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Quadruple Rainbow Photo Goes Viral: Is it an Optical Illusion or a Real Phenomenon?

A seemingly quadruple rainbow was seen around the world as social media homed in on one serendipitously-located train station in Long Island, New York, on Tuesday.

As rain dissipated, Amanda Curtis snagged a picture of what looks like four rainbows streaming across the sky in Glen Cove, New York.

However, a second glance at the photo will show not four separate rainbows, but a mirror image of a double rainbow.

Due to the proximity of the Long Island Sound, the body of water that separates Long Island's north coast and Connecticut, the setup lead to a reflection that bounced back into the sky.

In fact, a true quadruple rainbow is nearly impossible, according to Senior Meteorologist Henry Margusity.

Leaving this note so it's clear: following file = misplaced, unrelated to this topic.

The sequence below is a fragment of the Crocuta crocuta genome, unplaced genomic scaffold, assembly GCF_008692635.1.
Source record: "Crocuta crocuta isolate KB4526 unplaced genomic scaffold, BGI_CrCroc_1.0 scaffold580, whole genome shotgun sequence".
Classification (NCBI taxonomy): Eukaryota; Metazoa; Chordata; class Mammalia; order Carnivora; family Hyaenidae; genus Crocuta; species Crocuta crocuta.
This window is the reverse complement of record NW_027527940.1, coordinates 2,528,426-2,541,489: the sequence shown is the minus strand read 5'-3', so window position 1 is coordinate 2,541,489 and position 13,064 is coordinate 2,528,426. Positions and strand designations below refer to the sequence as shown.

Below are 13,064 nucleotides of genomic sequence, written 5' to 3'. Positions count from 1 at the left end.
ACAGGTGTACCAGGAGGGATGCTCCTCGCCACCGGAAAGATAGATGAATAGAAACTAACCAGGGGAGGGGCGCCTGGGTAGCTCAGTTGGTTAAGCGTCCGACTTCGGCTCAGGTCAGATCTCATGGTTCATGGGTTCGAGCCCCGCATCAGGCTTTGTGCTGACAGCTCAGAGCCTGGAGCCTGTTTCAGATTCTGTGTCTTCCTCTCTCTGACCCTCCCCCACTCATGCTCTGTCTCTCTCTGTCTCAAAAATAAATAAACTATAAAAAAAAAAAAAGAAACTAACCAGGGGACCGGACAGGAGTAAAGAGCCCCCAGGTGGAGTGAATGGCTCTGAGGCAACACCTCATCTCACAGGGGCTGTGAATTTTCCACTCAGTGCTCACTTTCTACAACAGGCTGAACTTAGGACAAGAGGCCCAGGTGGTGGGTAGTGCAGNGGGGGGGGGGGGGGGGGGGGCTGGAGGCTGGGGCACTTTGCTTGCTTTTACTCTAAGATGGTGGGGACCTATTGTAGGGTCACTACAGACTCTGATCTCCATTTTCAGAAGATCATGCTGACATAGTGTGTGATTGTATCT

For a rainbow to form, a ray of sunlight passes through a raindrop, reflecting off the back of the drop at varying angles. Along with this reflection is refraction of light that causes of a spectrum of colors -- red, orange, yellow, green, blue, indigo and violet.

While a primary rainbow is visible when light is reflected once off the back of a raindrop, a secondary and usually dimmer rainbow is spotted when light is reflected twice in a more complicated pattern.

However, raindrops are not wide enough for four separate beams to hit and reflect outwards to create four separate rainbows.

Instead, the double rainbow was reflected off the Sound and projected back against the rain or haze left in the sky.

While the steadiest rain had already ended, some showers lingered over the area into mid-morning.

Still, with just the right reflection of light needed to create the stunning display, the replicated rainbow was likely visible for no more than a few minutes.